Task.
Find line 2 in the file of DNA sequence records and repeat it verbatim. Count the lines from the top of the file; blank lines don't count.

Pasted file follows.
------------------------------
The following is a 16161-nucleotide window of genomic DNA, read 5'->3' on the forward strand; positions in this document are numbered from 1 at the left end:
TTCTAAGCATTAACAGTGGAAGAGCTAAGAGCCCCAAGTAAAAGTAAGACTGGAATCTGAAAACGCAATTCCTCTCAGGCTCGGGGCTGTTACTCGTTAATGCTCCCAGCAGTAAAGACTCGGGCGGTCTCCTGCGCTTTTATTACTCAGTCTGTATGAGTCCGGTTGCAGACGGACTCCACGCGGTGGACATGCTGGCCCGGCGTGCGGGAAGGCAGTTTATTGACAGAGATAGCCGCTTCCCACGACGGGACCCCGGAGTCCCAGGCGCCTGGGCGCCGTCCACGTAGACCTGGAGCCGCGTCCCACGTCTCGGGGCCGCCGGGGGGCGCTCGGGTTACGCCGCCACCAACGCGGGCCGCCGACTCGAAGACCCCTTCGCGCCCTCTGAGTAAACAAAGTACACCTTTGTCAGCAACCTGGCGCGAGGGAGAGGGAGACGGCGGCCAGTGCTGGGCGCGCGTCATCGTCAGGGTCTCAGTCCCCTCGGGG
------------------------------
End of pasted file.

TTCTAAGCATTAACAGTGGAAGAGCTAAGAGCCCCAAGTAAAAGTAAGACTGGAATCTGAAAACGCAATTCCTCTCAGGCTCGGGGCTGTTACTCGTTAATGCTCCCAGCAGTAAAGACTCGGGCGGTCTCCTGCGCTTTTATTACTCAGTCTGTATGAGTCCGGTTGCAGACGGACTCCACGCGGTGGACATGCTGGCCCGGCGTGCGGGAAGGCAGTTTATTGACAGAGATAGCCGCTTCCCACGACGGGACCCCGGAGTCCCAGGCGCCTGGGCGCCGTCCACGTAGACCTGGAGCCGCGTCCCACGTCTCGGGGCCGCCGGGGGGCGCTCGGGTTACGCCGCCACCAACGCGGGCCGCCGACTCGAAGACCCCTTCGCGCCCTCTGAGTAAACAAAGTACACCTTTGTCAGCAACCTGGCGCGAGGGAGAGGGAGACGGCGGCCAGTGCTGGGCGCGCGTCATCGTCAGGGTCTCAGTCCCCTCGGGG